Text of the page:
I, Hogarth Summary
William Hogarth's epoch-defining paintings and engravings, such as "Gin Lane" and "The Rake's Progress," are renowned. He was London's artist par excellence, and his work supplies the most enduring vision of the eighteenth century's ebullience, enjoyments, and social iniquities.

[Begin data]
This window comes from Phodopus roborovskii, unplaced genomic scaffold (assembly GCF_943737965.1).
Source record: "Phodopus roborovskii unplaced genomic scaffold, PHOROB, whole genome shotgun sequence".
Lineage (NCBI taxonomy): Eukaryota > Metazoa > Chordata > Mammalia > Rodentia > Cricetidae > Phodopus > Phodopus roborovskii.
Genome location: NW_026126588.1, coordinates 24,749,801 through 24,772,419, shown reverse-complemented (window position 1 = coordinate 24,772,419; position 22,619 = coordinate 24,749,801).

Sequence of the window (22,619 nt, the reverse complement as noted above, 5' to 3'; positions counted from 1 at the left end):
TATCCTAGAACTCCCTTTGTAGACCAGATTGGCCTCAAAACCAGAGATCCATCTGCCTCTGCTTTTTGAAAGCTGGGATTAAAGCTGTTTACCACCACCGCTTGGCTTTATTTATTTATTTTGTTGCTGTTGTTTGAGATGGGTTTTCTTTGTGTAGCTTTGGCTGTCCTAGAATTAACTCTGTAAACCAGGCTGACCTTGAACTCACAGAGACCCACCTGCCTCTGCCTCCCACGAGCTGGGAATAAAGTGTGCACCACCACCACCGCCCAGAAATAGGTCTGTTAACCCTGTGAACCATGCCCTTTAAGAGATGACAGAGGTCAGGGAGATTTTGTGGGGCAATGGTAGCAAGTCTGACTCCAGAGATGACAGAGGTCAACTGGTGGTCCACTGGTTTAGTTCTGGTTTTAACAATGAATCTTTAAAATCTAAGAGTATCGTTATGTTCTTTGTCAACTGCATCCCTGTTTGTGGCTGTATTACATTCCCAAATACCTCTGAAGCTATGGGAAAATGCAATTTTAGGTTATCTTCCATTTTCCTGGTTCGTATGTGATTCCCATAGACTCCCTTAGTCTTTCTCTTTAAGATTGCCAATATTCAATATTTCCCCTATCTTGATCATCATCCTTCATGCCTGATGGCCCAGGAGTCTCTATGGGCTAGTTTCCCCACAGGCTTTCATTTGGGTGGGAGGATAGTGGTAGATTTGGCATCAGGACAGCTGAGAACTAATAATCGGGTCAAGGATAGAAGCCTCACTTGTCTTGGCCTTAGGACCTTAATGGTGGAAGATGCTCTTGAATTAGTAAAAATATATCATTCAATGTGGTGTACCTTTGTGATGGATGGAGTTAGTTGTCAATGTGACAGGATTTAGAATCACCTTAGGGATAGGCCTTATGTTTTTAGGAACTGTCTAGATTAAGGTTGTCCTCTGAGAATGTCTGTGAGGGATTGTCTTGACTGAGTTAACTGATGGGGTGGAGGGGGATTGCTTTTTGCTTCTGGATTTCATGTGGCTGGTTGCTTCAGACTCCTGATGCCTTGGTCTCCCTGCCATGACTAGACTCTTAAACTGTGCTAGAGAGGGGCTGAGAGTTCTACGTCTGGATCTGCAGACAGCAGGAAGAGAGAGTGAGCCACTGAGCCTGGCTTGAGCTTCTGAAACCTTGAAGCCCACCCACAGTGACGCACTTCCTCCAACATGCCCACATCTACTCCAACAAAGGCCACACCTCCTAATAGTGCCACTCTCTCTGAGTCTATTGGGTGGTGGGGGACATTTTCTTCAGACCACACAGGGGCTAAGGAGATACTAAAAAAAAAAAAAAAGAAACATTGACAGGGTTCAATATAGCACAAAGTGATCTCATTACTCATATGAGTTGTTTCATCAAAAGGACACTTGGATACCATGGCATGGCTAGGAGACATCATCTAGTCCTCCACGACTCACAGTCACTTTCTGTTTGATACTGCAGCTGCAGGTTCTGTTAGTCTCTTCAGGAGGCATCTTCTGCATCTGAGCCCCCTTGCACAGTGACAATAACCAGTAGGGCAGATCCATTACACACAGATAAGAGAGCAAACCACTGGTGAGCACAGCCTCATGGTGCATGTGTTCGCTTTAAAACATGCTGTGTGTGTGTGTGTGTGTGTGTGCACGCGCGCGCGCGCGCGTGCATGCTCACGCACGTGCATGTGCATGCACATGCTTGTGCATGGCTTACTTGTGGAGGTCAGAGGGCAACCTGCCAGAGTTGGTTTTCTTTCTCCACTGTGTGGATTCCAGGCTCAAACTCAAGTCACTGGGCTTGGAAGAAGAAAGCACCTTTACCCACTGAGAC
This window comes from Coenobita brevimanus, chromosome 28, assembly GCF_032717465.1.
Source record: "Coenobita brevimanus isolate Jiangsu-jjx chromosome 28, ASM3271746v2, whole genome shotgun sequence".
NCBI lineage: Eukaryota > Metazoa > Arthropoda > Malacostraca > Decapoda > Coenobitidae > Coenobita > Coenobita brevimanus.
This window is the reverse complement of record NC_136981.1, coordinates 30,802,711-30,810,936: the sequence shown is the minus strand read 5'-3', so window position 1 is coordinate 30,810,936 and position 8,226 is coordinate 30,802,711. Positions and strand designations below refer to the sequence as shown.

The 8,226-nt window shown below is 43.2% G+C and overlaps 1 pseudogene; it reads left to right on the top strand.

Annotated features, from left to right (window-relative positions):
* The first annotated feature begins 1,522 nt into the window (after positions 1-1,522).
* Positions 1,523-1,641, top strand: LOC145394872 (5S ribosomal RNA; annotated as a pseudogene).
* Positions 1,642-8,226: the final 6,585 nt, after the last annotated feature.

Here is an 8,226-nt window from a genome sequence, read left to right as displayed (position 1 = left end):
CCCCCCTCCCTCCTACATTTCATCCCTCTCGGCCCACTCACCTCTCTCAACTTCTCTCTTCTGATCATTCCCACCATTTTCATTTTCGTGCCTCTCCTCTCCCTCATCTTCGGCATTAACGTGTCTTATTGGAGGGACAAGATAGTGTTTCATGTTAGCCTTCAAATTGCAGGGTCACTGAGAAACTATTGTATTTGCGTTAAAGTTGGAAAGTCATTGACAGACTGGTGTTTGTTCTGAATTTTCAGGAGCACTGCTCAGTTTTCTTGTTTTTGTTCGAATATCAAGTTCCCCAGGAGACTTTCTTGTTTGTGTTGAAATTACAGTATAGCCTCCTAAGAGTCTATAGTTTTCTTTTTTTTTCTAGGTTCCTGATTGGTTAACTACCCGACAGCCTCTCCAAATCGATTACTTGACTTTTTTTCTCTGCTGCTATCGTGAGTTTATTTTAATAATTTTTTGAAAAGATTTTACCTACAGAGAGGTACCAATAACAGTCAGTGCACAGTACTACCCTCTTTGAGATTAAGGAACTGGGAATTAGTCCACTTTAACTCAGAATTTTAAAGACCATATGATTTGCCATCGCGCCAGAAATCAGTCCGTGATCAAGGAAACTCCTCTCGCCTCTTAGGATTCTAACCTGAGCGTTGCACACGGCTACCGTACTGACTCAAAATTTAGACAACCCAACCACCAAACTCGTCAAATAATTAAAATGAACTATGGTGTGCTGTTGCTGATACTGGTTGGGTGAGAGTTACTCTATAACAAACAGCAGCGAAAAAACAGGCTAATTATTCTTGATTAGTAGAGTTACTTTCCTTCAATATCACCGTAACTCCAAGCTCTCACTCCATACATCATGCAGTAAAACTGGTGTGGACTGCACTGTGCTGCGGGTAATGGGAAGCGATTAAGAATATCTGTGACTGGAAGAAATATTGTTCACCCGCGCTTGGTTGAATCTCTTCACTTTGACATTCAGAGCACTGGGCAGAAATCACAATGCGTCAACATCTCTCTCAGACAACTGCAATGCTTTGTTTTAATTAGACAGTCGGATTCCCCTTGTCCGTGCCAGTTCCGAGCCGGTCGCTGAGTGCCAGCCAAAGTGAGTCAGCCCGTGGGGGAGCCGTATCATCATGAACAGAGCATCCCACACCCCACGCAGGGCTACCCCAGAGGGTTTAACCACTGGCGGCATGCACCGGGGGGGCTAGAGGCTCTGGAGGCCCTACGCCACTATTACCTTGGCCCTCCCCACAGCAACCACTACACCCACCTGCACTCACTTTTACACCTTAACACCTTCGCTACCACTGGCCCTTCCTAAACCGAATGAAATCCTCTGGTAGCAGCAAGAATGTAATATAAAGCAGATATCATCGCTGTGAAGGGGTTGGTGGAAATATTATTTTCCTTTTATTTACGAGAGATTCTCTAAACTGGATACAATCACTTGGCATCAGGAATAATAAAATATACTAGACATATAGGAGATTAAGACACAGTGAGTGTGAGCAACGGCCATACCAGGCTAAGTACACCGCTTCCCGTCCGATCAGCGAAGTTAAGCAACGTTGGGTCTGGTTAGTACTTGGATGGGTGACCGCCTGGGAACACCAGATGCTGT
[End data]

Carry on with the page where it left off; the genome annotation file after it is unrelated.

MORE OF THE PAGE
From a childhood spent in a debtor's prison to his death in the arms of his wife, I, Hogarth follows the artist's life as he makes a name for himself and as he fights for artists with his Copyright Act. Through Hogarth's lifelong marriage to Jane Thornhill, his inability to have children, his time as one of England's best portrait painters, his old age and unfortunate dip into politics, and his untimely death, I, Hogarth is the remarkable story told through the artist's eyes. Michael Dean blends Hogarth's life and work into a rich and satisfying narrative, recommended for fans of Hilary Mantel and Peter Ackroyd.